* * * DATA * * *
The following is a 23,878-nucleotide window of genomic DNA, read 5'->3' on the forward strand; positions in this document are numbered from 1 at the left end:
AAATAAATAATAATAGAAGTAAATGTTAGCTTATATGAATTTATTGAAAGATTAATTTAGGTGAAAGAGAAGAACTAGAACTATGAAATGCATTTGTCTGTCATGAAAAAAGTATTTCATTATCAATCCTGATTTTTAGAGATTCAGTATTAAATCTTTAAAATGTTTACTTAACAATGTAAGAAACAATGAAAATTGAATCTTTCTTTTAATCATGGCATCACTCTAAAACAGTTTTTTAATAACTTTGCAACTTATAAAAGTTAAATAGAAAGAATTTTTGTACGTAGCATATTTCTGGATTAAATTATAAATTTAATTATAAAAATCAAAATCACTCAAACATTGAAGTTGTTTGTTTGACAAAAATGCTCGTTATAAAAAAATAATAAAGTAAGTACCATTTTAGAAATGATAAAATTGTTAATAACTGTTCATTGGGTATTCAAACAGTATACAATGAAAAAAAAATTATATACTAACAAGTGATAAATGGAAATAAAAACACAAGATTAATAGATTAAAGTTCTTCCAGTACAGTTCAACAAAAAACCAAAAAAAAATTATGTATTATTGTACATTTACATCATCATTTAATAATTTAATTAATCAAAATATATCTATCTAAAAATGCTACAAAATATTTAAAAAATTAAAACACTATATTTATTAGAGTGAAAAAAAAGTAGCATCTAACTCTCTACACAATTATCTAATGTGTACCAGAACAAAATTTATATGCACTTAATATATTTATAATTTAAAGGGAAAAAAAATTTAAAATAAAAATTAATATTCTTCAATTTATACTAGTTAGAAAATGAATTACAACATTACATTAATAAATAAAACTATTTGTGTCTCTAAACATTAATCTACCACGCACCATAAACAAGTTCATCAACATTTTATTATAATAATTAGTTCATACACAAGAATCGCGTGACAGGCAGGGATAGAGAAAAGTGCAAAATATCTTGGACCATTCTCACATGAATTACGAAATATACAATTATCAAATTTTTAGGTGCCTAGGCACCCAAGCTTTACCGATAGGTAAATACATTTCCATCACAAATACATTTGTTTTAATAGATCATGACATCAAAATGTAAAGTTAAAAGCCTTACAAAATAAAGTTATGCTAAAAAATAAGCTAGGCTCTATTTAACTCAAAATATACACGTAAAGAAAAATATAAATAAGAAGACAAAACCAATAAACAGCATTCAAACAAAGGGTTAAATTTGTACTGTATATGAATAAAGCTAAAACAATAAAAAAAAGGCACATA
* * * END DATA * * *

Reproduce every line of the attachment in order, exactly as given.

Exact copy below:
The following is a 23,878-nucleotide window of genomic DNA, read 5'->3' on the forward strand; positions in this document are numbered from 1 at the left end:
AAATAAATAATAATAGAAGTAAATGTTAGCTTATATGAATTTATTGAAAGATTAATTTAGGTGAAAGAGAAGAACTAGAACTATGAAATGCATTTGTCTGTCATGAAAAAAGTATTTCATTATCAATCCTGATTTTTAGAGATTCAGTATTAAATCTTTAAAATGTTTACTTAACAATGTAAGAAACAATGAAAATTGAATCTTTCTTTTAATCATGGCATCACTCTAAAACAGTTTTTTAATAACTTTGCAACTTATAAAAGTTAAATAGAAAGAATTTTTGTACGTAGCATATTTCTGGATTAAATTATAAATTTAATTATAAAAATCAAAATCACTCAAACATTGAAGTTGTTTGTTTGACAAAAATGCTCGTTATAAAAAAATAATAAAGTAAGTACCATTTTAGAAATGATAAAATTGTTAATAACTGTTCATTGGGTATTCAAACAGTATACAATGAAAAAAAAATTATATACTAACAAGTGATAAATGGAAATAAAAACACAAGATTAATAGATTAAAGTTCTTCCAGTACAGTTCAACAAAAAACCAAAAAAAAATTATGTATTATTGTACATTTACATCATCATTTAATAATTTAATTAATCAAAATATATCTATCTAAAAATGCTACAAAATATTTAAAAAATTAAAACACTATATTTATTAGAGTGAAAAAAAAGTAGCATCTAACTCTCTACACAATTATCTAATGTGTACCAGAACAAAATTTATATGCACTTAATATATTTATAATTTAAAGGGAAAAAAAATTTAAAATAAAAATTAATATTCTTCAATTTATACTAGTTAGAAAATGAATTACAACATTACATTAATAAATAAAACTATTTGTGTCTCTAAACATTAATCTACCACGCACCATAAACAAGTTCATCAACATTTTATTATAATAATTAGTTCATACACAAGAATCGCGTGACAGGCAGGGATAGAGAAAAGTGCAAAATATCTTGGACCATTCTCACATGAATTACGAAATATACAATTATCAAATTTTTAGGTGCCTAGGCACCCAAGCTTTACCGATAGGTAAATACATTTCCATCACAAATACATTTGTTTTAATAGATCATGACATCAAAATGTAAAGTTAAAAGCCTTACAAAATAAAGTTATGCTAAAAAATAAGCTAGGCTCTATTTAACTCAAAATATACACGTAAAGAAAAATATAAATAAGAAGACAAAACCAATAAACAGCATTCAAACAAAGGGTTAAATTTGTACTGTATATGAATAAAGCTAAAACAATAAAAAAAAGGCACATA